When I want to write something longer than a tweet about something other than math or sci-fi, here is where I'll write it.

## Wednesday, February 24, 2010

### Wednesday Math, Vol. 110: A simple mnemonic for division and zero

You might remember from a math class ages ago that you can divide by zero. The problem is that a lot of students just hear "Zero... division... bad." It's perfectly okay to cut zero up into as many pieces as you like, but chopping a thing into zero pieces is problematic. This means another set of students will know that one way to have zero in a fraction is all right while the other way is bad, but they will forget which is which.

Christine Will, one of my fellow teachers at Laney, put this mnemonic up on the board during a talk and I think it's a good teaching tool.

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## 11 comments:

As I have a child who is just beginning to learn division, this is great--thanks!

My brain hurts!! But I don't have to know this stuff, so I won't think about it any more. Clever mnemonic, though.

No offense, but why do people feel no hesitation to admit to ignorance when it comes to math, but nobody admits to being ignorant of good hygiene? Just asking.

Comparing ignorance of math to ignorance of proper healthy habits is a bit harsh, but I did a compare and contrast between people who don't get math and people who don't get poetry a few years back.

http://lotsasplainin.blogspot.com/2008/01/poets-are-to-mathematicians-as.html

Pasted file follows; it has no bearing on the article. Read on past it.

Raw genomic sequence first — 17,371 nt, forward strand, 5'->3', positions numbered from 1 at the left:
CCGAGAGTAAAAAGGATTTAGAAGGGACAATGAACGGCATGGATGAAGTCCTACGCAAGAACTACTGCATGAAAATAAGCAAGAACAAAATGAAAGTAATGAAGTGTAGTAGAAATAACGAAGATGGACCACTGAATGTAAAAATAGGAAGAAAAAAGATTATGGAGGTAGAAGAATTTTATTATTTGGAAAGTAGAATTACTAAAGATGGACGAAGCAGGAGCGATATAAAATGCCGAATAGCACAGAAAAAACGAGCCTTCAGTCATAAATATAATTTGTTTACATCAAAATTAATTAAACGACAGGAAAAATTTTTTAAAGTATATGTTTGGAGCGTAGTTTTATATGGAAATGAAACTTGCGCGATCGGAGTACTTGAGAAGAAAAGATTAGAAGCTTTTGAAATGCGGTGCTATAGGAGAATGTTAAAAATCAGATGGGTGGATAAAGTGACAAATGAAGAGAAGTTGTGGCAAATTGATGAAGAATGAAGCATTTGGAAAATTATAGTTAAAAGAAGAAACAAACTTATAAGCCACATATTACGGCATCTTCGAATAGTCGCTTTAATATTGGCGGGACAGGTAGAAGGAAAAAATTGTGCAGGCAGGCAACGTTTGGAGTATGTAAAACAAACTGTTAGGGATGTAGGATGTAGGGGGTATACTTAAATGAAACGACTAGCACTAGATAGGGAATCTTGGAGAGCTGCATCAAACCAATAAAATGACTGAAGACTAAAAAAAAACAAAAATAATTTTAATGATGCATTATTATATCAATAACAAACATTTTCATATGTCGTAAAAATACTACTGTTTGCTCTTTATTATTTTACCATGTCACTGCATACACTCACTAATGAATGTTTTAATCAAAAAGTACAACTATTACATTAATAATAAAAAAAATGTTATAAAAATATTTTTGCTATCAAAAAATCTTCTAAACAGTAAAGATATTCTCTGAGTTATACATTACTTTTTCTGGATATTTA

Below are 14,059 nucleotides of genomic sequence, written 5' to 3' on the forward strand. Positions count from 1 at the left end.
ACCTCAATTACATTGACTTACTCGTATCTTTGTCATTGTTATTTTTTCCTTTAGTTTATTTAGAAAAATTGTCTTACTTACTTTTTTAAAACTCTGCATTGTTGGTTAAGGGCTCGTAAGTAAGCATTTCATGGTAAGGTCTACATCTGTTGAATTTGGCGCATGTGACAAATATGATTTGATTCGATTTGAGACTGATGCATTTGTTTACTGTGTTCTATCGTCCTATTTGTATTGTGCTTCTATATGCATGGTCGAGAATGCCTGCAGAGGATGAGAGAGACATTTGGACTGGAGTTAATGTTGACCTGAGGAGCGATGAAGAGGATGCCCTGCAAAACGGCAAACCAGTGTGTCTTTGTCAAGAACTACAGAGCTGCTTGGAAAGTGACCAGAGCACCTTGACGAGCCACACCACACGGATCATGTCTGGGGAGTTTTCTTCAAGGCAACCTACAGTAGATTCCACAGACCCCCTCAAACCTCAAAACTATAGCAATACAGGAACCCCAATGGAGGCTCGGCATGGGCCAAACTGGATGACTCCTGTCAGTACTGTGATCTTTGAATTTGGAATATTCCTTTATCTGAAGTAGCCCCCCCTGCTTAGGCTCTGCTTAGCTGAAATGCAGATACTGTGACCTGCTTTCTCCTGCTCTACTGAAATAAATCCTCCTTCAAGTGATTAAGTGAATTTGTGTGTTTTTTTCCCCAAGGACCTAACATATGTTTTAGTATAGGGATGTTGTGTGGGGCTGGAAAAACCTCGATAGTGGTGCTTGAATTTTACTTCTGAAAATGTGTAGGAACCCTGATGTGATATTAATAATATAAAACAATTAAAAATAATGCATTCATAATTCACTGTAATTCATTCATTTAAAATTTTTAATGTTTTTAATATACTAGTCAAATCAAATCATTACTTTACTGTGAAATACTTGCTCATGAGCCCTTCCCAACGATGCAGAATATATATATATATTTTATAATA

No offense, but I just know offense is intended when someone starts a comment with 'No offense.'

I was being too even handed. I know 47th PoE personally, and I only know Susan as a commenter here, but I do think his comment crossed a line and anyone would be offended by it.

As a math person, I understand the frustration completely. For me, watching TV and seeing so-called "experts" on topics wheeled out who cannot do the simplest math is like reading an article with a few dozen misspellings. As a teacher, I also fully understand that students don't use math in their everyday lives and things they have learned fade away, not unlike my vocabulary in languages I learned in school like French and Italian.

That said, comparing lack of ease with math to lack of knowledge about personal hygiene is going too far.

Matty Boy, I was not bothered by your remark. I have a fairly thick(and clean!) skin. I am, I confess, an old woman who has forgotten a lot, and I would never put myself out there as an expert on anything relating to math. I like to read your blog and sometimes make inappropriate remarks. Just ask the Padre! ;-)

Simply a superb mnemonic. In fact, this particular division rule confuses me and you have given a great mnemonic for it. thanks

I think a better analogy is that it is okay to claim ignorance of math but if someone claimed that they were illiterate, other people would be horrified.

Such a clever idea! I printed this and posted it in my classroom on bright paper. I outlined the N/O in red and the O/K in green. Even my junior and seniors have trouble remembering this rule. I think this will help a lot. Thank you!

To Sonya and Sridar: Glad to be of assistance. The idea is not mine originally, but it is a good mnemonic and I'm glad to help spread it in any small way that I can.

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